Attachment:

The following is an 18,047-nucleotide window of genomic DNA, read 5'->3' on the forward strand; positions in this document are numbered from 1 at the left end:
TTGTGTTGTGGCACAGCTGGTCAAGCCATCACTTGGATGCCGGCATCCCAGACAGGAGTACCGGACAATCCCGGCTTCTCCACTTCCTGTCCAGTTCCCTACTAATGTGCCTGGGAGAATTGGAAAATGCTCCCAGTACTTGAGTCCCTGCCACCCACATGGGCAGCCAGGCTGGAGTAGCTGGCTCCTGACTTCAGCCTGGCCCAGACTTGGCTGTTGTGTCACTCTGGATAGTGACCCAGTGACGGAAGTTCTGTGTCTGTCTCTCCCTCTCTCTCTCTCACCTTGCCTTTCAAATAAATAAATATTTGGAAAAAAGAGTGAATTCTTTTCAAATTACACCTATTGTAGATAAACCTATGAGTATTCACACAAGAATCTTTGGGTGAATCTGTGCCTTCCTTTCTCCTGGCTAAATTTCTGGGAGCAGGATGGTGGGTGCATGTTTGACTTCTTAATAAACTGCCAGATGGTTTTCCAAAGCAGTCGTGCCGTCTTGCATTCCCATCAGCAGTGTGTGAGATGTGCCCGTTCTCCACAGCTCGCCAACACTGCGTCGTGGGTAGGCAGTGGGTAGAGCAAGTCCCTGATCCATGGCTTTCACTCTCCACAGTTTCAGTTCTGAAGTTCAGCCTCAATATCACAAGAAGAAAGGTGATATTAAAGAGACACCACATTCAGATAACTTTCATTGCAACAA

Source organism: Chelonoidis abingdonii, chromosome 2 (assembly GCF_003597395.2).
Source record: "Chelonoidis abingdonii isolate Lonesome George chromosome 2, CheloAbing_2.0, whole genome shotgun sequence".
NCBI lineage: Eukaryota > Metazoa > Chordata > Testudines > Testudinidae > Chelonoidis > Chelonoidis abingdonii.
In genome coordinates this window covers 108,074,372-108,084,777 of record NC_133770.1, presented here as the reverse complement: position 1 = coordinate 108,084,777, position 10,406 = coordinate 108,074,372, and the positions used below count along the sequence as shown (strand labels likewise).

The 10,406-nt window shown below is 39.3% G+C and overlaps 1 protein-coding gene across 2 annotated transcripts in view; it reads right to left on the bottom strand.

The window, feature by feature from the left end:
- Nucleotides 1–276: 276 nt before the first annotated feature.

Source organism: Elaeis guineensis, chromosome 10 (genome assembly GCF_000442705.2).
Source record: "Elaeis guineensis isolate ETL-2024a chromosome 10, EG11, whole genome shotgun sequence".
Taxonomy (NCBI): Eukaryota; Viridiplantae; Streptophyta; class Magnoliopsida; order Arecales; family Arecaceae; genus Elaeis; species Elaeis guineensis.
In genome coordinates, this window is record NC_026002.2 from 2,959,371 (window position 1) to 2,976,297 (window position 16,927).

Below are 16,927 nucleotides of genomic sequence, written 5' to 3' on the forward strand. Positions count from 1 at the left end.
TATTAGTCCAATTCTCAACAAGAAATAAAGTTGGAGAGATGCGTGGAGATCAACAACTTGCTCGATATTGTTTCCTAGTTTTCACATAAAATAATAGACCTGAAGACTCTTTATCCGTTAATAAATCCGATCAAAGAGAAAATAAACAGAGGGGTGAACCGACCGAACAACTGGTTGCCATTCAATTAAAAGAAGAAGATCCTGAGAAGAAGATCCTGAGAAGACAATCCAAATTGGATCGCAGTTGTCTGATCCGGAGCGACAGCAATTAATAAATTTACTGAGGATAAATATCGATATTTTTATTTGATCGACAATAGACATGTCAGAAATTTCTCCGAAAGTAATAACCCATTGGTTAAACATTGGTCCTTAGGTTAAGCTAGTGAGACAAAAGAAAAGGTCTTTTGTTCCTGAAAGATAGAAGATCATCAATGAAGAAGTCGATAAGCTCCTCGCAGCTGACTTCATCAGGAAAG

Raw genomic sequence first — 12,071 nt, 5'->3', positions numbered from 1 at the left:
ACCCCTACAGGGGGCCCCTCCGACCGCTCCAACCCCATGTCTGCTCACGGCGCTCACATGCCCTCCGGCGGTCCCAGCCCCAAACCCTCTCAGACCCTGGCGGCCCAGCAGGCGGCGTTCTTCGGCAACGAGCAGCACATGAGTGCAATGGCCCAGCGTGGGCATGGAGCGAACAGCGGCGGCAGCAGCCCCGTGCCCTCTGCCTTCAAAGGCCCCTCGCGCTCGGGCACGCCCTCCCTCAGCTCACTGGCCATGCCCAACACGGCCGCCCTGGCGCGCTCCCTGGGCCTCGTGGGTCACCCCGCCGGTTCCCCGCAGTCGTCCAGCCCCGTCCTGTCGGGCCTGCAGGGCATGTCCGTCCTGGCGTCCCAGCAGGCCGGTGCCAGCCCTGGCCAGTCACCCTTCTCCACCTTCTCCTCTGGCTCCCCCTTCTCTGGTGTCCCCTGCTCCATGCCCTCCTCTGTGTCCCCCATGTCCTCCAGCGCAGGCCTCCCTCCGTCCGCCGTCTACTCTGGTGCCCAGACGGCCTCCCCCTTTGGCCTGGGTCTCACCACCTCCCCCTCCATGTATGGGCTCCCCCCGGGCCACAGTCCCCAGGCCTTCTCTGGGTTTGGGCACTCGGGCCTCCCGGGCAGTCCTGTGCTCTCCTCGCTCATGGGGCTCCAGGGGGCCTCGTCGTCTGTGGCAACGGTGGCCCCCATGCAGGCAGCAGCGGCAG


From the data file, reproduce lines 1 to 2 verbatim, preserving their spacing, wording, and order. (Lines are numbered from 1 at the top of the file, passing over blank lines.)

The following is an 18,047-nucleotide window of genomic DNA, read 5'->3' on the forward strand; positions in this document are numbered from 1 at the left end:
TTGTGTTGTGGCACAGCTGGTCAAGCCATCACTTGGATGCCGGCATCCCAGACAGGAGTACCGGACAATCCCGGCTTCTCCACTTCCTGTCCAGTTCCCTACTAATGTGCCTGGGAGAATTGGAAAATGCTCCCAGTACTTGAGTCCCTGCCACCCACATGGGCAGCCAGGCTGGAGTAGCTGGCTCCTGACTTCAGCCTGGCCCAGACTTGGCTGTTGTGTCACTCTGGATAGTGACCCAGTGACGGAAGTTCTGTGTCTGTCTCTCCCTCTCTCTCTCTCACCTTGCCTTTCAAATAAATAAATATTTGGAAAAAAGAGTGAATTCTTTTCAAATTACACCTATTGTAGATAAACCTATGAGTATTCACACAAGAATCTTTGGGTGAATCTGTGCCTTCCTTTCTCCTGGCTAAATTTCTGGGAGCAGGATGGTGGGTGCATGTTTGACTTCTTAATAAACTGCCAGATGGTTTTCCAAAGCAGTCGTGCCGTCTTGCATTCCCATCAGCAGTGTGTGAGATGTGCCCGTTCTCCACAGCTCGCCAACACTGCGTCGTGGGTAGGCAGTGGGTAGAGCAAGTCCCTGATCCATGGCTTTCACTCTCCACAGTTTCAGTTCTGAAGTTCAGCCTCAATATCACAAGAAGAAAGGTGATATTAAAGAGACACCACATTCAGATAACTTTCATTGCAACAA